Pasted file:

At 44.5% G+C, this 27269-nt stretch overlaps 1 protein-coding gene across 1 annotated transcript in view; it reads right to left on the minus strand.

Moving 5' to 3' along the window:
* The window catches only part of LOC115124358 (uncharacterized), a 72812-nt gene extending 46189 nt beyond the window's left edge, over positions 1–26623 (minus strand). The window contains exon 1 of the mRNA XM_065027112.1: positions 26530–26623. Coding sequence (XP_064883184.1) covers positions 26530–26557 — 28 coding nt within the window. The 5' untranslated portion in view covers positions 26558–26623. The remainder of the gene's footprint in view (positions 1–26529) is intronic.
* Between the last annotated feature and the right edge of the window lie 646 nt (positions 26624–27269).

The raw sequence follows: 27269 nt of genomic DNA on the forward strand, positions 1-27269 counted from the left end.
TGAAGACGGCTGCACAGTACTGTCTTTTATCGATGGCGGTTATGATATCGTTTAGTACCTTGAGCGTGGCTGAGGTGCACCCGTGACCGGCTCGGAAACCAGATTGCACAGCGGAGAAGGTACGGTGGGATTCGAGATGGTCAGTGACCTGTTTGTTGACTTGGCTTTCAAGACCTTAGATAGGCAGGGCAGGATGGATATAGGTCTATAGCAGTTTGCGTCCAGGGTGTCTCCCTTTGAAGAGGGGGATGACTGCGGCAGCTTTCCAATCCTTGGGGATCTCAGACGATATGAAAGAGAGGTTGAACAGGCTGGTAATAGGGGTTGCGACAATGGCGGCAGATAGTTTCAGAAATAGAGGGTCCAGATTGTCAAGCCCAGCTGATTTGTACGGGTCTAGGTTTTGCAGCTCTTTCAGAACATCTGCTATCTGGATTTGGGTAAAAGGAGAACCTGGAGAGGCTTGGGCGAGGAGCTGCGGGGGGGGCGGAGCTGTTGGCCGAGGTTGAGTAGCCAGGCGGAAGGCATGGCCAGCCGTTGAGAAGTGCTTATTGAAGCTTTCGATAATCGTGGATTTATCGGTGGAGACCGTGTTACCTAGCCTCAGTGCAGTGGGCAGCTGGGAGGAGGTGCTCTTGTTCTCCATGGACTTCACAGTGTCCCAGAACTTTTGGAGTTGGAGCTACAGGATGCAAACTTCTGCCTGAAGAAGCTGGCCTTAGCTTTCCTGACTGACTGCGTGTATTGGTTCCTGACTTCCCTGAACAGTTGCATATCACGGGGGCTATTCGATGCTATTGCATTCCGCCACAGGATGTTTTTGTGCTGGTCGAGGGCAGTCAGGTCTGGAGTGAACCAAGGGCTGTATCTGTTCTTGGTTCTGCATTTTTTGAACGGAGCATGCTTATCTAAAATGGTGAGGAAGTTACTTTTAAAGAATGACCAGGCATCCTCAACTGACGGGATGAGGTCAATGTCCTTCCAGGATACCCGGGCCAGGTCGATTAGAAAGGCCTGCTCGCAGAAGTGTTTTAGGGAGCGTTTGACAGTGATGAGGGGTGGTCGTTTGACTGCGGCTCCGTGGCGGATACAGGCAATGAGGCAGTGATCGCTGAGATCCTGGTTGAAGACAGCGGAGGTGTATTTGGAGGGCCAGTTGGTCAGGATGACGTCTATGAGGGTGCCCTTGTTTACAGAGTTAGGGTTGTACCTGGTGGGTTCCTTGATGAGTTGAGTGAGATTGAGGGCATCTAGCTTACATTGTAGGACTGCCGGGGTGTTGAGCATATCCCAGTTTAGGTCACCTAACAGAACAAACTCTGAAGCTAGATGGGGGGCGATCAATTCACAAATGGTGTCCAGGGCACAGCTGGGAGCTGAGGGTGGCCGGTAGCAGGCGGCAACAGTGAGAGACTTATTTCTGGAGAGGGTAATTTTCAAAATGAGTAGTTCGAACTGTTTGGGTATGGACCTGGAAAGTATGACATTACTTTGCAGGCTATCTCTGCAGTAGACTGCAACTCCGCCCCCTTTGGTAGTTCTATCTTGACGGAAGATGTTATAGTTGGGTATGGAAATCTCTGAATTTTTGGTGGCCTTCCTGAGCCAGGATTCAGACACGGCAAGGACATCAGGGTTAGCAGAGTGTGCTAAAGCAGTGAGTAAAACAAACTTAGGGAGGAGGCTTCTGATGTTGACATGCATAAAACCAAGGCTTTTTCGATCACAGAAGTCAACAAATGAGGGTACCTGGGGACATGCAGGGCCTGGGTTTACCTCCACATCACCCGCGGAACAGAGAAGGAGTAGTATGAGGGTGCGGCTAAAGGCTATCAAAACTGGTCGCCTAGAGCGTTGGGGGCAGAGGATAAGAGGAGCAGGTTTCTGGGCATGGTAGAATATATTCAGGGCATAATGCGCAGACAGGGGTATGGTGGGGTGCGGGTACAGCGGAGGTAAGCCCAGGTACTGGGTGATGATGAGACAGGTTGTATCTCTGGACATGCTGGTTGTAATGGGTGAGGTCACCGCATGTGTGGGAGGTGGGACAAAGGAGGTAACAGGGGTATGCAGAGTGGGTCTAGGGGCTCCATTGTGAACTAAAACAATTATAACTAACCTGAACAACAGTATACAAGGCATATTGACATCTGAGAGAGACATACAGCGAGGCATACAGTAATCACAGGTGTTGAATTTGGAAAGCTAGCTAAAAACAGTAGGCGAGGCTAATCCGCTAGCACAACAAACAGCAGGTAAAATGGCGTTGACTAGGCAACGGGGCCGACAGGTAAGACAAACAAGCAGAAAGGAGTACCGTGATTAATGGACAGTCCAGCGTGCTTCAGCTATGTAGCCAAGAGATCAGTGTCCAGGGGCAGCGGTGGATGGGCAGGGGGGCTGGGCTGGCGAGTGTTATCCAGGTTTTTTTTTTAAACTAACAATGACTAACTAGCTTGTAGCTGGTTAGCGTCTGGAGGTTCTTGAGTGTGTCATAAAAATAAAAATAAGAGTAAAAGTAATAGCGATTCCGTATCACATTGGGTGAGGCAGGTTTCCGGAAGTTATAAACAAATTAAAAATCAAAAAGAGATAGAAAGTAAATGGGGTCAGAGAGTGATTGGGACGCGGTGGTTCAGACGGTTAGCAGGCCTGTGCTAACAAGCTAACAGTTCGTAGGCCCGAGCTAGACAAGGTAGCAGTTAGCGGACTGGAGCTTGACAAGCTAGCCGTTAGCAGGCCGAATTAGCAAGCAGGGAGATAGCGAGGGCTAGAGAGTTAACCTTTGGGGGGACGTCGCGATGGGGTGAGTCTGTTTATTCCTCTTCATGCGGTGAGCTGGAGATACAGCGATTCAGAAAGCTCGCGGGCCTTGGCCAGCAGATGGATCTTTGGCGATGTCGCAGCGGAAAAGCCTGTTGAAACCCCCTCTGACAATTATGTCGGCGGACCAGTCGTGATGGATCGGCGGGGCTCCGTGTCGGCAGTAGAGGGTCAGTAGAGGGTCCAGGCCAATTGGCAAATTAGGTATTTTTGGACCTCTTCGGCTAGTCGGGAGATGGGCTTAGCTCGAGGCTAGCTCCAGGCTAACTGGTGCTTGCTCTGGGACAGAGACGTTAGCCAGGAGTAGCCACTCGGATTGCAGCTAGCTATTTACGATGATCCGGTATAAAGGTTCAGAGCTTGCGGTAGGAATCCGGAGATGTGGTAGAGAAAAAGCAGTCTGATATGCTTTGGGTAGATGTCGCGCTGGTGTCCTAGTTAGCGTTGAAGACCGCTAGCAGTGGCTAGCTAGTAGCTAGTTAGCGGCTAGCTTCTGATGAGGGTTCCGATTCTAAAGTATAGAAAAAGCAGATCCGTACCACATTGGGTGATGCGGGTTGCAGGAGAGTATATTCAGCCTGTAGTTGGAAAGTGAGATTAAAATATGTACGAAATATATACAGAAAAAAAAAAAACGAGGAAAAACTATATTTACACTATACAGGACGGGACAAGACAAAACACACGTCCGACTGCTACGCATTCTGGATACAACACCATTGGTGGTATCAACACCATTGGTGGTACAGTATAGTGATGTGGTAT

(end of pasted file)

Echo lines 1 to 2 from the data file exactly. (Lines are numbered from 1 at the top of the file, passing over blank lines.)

At 44.5% G+C, this 27269-nt stretch overlaps 1 protein-coding gene across 1 annotated transcript in view; it reads right to left on the minus strand.

Moving 5' to 3' along the window: